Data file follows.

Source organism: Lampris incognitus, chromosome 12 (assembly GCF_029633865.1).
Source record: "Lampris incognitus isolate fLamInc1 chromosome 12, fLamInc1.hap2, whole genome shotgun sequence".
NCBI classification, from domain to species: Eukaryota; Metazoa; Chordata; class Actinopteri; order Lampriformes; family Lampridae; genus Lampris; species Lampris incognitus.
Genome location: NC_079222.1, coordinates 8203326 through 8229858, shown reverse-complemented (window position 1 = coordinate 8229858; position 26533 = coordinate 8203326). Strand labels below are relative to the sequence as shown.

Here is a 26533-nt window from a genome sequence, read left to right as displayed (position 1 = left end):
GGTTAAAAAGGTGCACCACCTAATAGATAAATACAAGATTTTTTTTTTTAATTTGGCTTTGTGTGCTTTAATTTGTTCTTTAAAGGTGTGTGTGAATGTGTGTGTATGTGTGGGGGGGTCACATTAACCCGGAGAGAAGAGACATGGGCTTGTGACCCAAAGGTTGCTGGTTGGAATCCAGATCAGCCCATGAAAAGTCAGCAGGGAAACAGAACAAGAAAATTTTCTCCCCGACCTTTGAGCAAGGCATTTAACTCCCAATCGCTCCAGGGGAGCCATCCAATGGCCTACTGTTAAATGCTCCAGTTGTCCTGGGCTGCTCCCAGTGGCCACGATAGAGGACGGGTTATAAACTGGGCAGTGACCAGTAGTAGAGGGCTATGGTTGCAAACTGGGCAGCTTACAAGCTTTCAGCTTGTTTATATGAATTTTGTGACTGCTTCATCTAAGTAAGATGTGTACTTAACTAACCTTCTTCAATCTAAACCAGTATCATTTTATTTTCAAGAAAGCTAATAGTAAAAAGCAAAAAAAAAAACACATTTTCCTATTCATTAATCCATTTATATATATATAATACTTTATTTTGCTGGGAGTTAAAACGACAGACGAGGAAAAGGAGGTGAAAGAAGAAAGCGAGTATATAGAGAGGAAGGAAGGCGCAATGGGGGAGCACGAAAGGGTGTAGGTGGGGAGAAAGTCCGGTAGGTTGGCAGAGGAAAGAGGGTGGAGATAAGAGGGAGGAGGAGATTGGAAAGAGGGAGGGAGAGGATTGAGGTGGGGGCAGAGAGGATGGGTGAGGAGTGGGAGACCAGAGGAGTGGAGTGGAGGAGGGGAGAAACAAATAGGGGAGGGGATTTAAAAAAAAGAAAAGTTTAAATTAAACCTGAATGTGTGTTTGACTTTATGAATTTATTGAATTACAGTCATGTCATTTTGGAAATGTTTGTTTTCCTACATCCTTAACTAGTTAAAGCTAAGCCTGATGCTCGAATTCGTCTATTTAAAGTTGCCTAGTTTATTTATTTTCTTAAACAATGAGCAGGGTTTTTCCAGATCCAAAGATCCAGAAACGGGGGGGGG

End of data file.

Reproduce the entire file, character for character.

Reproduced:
Source organism: Lampris incognitus, chromosome 12 (assembly GCF_029633865.1).
Source record: "Lampris incognitus isolate fLamInc1 chromosome 12, fLamInc1.hap2, whole genome shotgun sequence".
NCBI classification, from domain to species: Eukaryota; Metazoa; Chordata; class Actinopteri; order Lampriformes; family Lampridae; genus Lampris; species Lampris incognitus.
Genome location: NC_079222.1, coordinates 8203326 through 8229858, shown reverse-complemented (window position 1 = coordinate 8229858; position 26533 = coordinate 8203326). Strand labels below are relative to the sequence as shown.

Here is a 26533-nt window from a genome sequence, read left to right as displayed (position 1 = left end):
GGTTAAAAAGGTGCACCACCTAATAGATAAATACAAGATTTTTTTTTTTAATTTGGCTTTGTGTGCTTTAATTTGTTCTTTAAAGGTGTGTGTGAATGTGTGTGTATGTGTGGGGGGGTCACATTAACCCGGAGAGAAGAGACATGGGCTTGTGACCCAAAGGTTGCTGGTTGGAATCCAGATCAGCCCATGAAAAGTCAGCAGGGAAACAGAACAAGAAAATTTTCTCCCCGACCTTTGAGCAAGGCATTTAACTCCCAATCGCTCCAGGGGAGCCATCCAATGGCCTACTGTTAAATGCTCCAGTTGTCCTGGGCTGCTCCCAGTGGCCACGATAGAGGACGGGTTATAAACTGGGCAGTGACCAGTAGTAGAGGGCTATGGTTGCAAACTGGGCAGCTTACAAGCTTTCAGCTTGTTTATATGAATTTTGTGACTGCTTCATCTAAGTAAGATGTGTACTTAACTAACCTTCTTCAATCTAAACCAGTATCATTTTATTTTCAAGAAAGCTAATAGTAAAAAGCAAAAAAAAAAACACATTTTCCTATTCATTAATCCATTTATATATATATAATACTTTATTTTGCTGGGAGTTAAAACGACAGACGAGGAAAAGGAGGTGAAAGAAGAAAGCGAGTATATAGAGAGGAAGGAAGGCGCAATGGGGGAGCACGAAAGGGTGTAGGTGGGGAGAAAGTCCGGTAGGTTGGCAGAGGAAAGAGGGTGGAGATAAGAGGGAGGAGGAGATTGGAAAGAGGGAGGGAGAGGATTGAGGTGGGGGCAGAGAGGATGGGTGAGGAGTGGGAGACCAGAGGAGTGGAGTGGAGGAGGGGAGAAACAAATAGGGGAGGGGATTTAAAAAAAAGAAAAGTTTAAATTAAACCTGAATGTGTGTTTGACTTTATGAATTTATTGAATTACAGTCATGTCATTTTGGAAATGTTTGTTTTCCTACATCCTTAACTAGTTAAAGCTAAGCCTGATGCTCGAATTCGTCTATTTAAAGTTGCCTAGTTTATTTATTTTCTTAAACAATGAGCAGGGTTTTTCCAGATCCAAAGATCCAGAAACGGGGGGGGG